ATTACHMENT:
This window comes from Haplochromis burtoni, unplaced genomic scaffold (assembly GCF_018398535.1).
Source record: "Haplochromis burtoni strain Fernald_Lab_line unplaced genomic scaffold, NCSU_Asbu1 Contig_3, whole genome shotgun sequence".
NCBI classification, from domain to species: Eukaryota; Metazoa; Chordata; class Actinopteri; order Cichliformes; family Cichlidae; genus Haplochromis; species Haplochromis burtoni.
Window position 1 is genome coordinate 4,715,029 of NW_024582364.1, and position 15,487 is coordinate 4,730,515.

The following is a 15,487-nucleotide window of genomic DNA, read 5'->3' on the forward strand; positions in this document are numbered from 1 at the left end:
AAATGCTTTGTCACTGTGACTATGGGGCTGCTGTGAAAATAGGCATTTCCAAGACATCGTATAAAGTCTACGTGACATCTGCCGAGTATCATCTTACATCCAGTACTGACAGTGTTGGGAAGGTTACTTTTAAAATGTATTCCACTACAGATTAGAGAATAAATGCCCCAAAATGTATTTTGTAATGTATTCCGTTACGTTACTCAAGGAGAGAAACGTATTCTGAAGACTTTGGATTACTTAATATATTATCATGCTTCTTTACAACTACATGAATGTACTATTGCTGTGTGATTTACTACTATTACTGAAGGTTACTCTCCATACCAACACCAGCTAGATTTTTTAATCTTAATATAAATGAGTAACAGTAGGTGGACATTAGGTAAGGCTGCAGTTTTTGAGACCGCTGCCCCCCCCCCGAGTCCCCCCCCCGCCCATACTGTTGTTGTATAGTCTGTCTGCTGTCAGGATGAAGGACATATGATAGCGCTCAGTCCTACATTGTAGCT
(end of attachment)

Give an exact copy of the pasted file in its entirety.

This window comes from Haplochromis burtoni, unplaced genomic scaffold (assembly GCF_018398535.1).
Source record: "Haplochromis burtoni strain Fernald_Lab_line unplaced genomic scaffold, NCSU_Asbu1 Contig_3, whole genome shotgun sequence".
NCBI classification, from domain to species: Eukaryota; Metazoa; Chordata; class Actinopteri; order Cichliformes; family Cichlidae; genus Haplochromis; species Haplochromis burtoni.
Window position 1 is genome coordinate 4,715,029 of NW_024582364.1, and position 15,487 is coordinate 4,730,515.

The following is a 15,487-nucleotide window of genomic DNA, read 5'->3' on the forward strand; positions in this document are numbered from 1 at the left end:
AAATGCTTTGTCACTGTGACTATGGGGCTGCTGTGAAAATAGGCATTTCCAAGACATCGTATAAAGTCTACGTGACATCTGCCGAGTATCATCTTACATCCAGTACTGACAGTGTTGGGAAGGTTACTTTTAAAATGTATTCCACTACAGATTAGAGAATAAATGCCCCAAAATGTATTTTGTAATGTATTCCGTTACGTTACTCAAGGAGAGAAACGTATTCTGAAGACTTTGGATTACTTAATATATTATCATGCTTCTTTACAACTACATGAATGTACTATTGCTGTGTGATTTACTACTATTACTGAAGGTTACTCTCCATACCAACACCAGCTAGATTTTTTAATCTTAATATAAATGAGTAACAGTAGGTGGACATTAGGTAAGGCTGCAGTTTTTGAGACCGCTGCCCCCCCCCCGAGTCCCCCCCCCGCCCATACTGTTGTTGTATAGTCTGTCTGCTGTCAGGATGAAGGACATATGATAGCGCTCAGTCCTACATTGTAGCT